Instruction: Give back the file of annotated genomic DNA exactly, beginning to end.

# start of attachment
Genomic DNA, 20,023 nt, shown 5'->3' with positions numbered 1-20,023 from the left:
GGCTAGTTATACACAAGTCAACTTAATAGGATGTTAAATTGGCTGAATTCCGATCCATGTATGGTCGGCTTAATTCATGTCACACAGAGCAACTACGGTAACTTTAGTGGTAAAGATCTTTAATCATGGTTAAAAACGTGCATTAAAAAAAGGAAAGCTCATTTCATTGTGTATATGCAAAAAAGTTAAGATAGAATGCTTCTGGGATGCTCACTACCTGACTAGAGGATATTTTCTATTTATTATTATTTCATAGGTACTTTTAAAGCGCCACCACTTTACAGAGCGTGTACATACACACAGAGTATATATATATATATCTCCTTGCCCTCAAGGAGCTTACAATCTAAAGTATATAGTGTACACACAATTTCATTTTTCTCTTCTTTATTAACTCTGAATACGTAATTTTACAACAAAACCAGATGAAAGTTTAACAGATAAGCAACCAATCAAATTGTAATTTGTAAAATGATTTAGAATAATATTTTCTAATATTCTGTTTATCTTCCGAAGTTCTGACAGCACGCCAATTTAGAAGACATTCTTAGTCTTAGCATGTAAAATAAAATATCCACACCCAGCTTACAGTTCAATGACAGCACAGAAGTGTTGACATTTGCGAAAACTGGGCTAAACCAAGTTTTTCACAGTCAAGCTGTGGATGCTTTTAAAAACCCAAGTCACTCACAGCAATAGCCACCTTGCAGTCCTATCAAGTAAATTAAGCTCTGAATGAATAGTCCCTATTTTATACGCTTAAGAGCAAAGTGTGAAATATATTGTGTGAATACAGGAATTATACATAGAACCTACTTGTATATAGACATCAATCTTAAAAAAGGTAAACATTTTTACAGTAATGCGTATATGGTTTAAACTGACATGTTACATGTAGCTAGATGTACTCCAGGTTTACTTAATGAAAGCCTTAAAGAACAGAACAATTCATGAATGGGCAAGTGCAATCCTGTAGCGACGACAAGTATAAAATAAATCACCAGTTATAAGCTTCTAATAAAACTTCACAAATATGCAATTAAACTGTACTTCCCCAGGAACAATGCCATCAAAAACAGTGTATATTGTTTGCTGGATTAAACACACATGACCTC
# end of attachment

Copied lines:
Genomic DNA, 20,023 nt, shown 5'->3' with positions numbered 1-20,023 from the left:
GGCTAGTTATACACAAGTCAACTTAATAGGATGTTAAATTGGCTGAATTCCGATCCATGTATGGTCGGCTTAATTCATGTCACACAGAGCAACTACGGTAACTTTAGTGGTAAAGATCTTTAATCATGGTTAAAAACGTGCATTAAAAAAAGGAAAGCTCATTTCATTGTGTATATGCAAAAAAGTTAAGATAGAATGCTTCTGGGATGCTCACTACCTGACTAGAGGATATTTTCTATTTATTATTATTTCATAGGTACTTTTAAAGCGCCACCACTTTACAGAGCGTGTACATACACACAGAGTATATATATATATATCTCCTTGCCCTCAAGGAGCTTACAATCTAAAGTATATAGTGTACACACAATTTCATTTTTCTCTTCTTTATTAACTCTGAATACGTAATTTTACAACAAAACCAGATGAAAGTTTAACAGATAAGCAACCAATCAAATTGTAATTTGTAAAATGATTTAGAATAATATTTTCTAATATTCTGTTTATCTTCCGAAGTTCTGACAGCACGCCAATTTAGAAGACATTCTTAGTCTTAGCATGTAAAATAAAATATCCACACCCAGCTTACAGTTCAATGACAGCACAGAAGTGTTGACATTTGCGAAAACTGGGCTAAACCAAGTTTTTCACAGTCAAGCTGTGGATGCTTTTAAAAACCCAAGTCACTCACAGCAATAGCCACCTTGCAGTCCTATCAAGTAAATTAAGCTCTGAATGAATAGTCCCTATTTTATACGCTTAAGAGCAAAGTGTGAAATATATTGTGTGAATACAGGAATTATACATAGAACCTACTTGTATATAGACATCAATCTTAAAAAAGGTAAACATTTTTACAGTAATGCGTATATGGTTTAAACTGACATGTTACATGTAGCTAGATGTACTCCAGGTTTACTTAATGAAAGCCTTAAAGAACAGAACAATTCATGAATGGGCAAGTGCAATCCTGTAGCGACGACAAGTATAAAATAAATCACCAGTTATAAGCTTCTAATAAAACTTCACAAATATGCAATTAAACTGTACTTCCCCAGGAACAATGCCATCAAAAACAGTGTATATTGTTTGCTGGATTAAACACACATGACCTC